Quite a lot!
The Social Security Administration’s webpage provides information about the details of work history that you will need to share when you apply for Social Security disability benefits. For example, you will need to include the titles of all of the jobs you’ve held in the last 15 years. You’ll also need to provide a description of the work you performed.
Be Prepared to Talk About the Specifics of Your Job(s)
The Social Security Administration would like to receive information about:
- The main responsibilities of your job or jobs
- The main tasks you performed
- The dates you worked
- The number of hours a day you worked per week
- Your pay rate
- What tools, machinery, or equipment you used
- What knowledge, skills, and abilities your work required
- The amount of supervision you had
- The amount of independent judgment you used
- Whether you had to lift and carry objects and how much they weighed
- Whether you had to sit, stand, walk, climb, stoop, kneel, crouch, crawl, or balance while at work
- How you used your hands, arms, and legs while at work
- Speaking, hearing, and vision requirements to perform your job
- Environmental conditions of your workplace
The Social Security Administration also requests information about how your disability prevented you from meeting any workplace requirements. So, for example, if your disability caused you to work fewer hours or to accept help from coworkers, the Social Security Administration would like to know that.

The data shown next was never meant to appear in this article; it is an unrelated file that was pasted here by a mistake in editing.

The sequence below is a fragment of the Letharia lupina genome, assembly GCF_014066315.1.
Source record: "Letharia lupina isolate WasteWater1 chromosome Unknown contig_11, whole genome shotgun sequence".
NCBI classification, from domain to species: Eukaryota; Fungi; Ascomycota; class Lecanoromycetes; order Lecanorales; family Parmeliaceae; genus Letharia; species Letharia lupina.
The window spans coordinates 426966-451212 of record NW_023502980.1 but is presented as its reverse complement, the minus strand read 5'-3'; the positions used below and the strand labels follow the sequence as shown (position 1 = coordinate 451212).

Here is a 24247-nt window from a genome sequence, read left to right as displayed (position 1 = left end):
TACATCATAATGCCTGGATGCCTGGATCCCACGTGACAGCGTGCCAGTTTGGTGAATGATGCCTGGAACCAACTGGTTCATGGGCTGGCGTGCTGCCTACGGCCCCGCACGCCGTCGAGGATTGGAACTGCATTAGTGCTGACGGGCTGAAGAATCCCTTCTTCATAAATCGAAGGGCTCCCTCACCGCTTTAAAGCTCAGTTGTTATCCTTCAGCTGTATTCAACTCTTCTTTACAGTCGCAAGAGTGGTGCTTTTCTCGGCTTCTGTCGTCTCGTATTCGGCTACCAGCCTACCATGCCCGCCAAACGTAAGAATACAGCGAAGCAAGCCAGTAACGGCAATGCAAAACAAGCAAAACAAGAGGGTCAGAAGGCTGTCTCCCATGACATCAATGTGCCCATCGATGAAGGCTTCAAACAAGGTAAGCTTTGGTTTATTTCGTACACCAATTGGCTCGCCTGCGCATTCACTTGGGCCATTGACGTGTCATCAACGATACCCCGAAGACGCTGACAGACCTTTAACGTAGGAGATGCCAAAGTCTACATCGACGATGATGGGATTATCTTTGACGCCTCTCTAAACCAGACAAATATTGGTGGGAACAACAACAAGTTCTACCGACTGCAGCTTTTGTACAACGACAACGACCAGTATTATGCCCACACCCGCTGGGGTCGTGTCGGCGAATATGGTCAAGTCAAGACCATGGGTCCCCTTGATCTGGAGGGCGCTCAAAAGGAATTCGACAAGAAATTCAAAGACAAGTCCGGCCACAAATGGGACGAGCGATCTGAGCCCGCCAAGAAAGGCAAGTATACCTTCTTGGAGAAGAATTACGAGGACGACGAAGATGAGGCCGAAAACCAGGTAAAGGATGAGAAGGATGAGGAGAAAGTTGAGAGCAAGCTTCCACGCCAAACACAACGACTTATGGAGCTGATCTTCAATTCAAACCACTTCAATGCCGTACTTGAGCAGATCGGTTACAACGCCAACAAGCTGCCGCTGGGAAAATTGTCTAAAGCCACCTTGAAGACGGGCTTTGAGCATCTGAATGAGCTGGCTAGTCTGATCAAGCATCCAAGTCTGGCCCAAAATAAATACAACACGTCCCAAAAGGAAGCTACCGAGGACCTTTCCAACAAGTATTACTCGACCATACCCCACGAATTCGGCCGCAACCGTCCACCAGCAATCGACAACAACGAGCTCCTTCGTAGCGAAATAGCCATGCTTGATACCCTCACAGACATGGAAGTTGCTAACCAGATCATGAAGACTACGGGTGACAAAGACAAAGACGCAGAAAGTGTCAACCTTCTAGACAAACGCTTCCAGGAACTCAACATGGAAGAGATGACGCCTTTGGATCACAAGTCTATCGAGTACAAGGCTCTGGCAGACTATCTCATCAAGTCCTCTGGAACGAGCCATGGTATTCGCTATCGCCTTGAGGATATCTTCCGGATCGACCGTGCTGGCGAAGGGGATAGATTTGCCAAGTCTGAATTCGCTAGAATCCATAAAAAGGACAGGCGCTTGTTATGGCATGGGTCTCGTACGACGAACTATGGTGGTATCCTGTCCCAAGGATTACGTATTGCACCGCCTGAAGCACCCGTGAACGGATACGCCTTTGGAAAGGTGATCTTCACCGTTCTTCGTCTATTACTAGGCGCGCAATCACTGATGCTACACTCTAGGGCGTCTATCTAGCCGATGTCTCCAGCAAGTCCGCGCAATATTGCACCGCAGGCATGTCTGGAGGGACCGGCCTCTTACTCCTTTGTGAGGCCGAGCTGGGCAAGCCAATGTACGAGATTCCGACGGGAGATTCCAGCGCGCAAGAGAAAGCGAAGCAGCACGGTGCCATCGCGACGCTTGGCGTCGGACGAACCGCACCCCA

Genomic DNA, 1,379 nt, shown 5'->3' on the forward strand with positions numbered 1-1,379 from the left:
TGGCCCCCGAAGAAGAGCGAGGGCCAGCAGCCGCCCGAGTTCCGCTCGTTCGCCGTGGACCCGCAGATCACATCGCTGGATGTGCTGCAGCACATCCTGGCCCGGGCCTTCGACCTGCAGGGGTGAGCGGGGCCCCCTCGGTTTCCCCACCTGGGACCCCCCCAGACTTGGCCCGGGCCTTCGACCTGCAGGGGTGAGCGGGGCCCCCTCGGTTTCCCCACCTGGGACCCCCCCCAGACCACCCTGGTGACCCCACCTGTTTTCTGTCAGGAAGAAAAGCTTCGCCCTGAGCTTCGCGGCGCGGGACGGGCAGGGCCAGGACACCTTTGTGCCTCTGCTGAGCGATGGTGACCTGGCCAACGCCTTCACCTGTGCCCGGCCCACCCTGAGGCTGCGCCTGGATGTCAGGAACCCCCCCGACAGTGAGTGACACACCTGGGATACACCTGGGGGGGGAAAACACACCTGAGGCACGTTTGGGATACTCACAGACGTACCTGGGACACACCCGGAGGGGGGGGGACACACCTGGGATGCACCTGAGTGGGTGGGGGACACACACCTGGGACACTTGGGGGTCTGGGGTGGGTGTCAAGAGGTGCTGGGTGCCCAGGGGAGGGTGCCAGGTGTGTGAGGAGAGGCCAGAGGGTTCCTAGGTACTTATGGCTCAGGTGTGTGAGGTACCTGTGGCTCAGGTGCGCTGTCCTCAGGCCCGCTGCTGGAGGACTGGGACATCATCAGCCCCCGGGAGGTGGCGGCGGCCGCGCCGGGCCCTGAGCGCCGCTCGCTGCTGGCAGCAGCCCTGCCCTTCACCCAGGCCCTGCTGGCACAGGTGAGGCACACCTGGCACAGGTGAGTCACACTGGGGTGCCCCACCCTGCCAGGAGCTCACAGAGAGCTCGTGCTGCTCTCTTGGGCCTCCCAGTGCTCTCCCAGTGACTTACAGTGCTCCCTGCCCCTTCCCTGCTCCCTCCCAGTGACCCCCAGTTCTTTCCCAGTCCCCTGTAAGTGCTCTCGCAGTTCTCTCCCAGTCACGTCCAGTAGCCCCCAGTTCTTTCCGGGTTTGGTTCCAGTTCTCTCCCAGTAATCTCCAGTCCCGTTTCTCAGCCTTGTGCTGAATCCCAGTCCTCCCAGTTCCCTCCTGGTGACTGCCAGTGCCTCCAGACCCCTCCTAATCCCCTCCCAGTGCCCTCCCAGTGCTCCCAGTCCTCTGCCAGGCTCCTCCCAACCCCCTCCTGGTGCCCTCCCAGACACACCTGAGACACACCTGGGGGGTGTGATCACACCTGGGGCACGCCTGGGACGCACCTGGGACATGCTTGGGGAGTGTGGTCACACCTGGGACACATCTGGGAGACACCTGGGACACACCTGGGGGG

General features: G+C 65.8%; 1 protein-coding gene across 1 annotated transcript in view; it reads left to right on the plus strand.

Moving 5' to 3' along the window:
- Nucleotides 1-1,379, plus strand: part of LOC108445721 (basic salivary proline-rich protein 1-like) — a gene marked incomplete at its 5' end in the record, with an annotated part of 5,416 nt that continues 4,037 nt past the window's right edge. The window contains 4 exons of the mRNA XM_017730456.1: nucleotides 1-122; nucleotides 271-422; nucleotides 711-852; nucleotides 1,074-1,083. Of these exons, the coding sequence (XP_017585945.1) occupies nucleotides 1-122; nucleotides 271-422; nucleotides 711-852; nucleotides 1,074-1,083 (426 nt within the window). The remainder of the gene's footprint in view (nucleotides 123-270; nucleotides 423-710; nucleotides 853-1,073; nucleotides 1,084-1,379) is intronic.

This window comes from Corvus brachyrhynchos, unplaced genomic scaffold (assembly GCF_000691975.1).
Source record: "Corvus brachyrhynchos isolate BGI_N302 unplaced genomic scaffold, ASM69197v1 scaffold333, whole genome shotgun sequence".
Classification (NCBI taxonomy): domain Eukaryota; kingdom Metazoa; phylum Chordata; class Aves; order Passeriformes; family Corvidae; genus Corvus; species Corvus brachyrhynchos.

The Social Security Administration also needs information about timing issues. You’ll need to share details about when your medical condition started to affect your work and when you stopped working.
All of this information is required so that the Social Security Administration can determine whether you can still do your old job, whether you can do a different type of work, or whether you are totally disabled.
Learn More About Social Security Disability Eligibility Before You Apply
If you believe you qualify for Social Security disability benefits, you should learn more about what the Social Security Administration wants to know from you and about how to protect your rights. Please download a FREE copy of our book, Social Security Disability: What You Need to Know, or contact us via this website or by phone for more information so that you can submit a complete and accurate application for benefits.
by Carl M. Weisbrod Managing Partner of Morgan & Weisbrod, Board Certified in Social Security Disability Law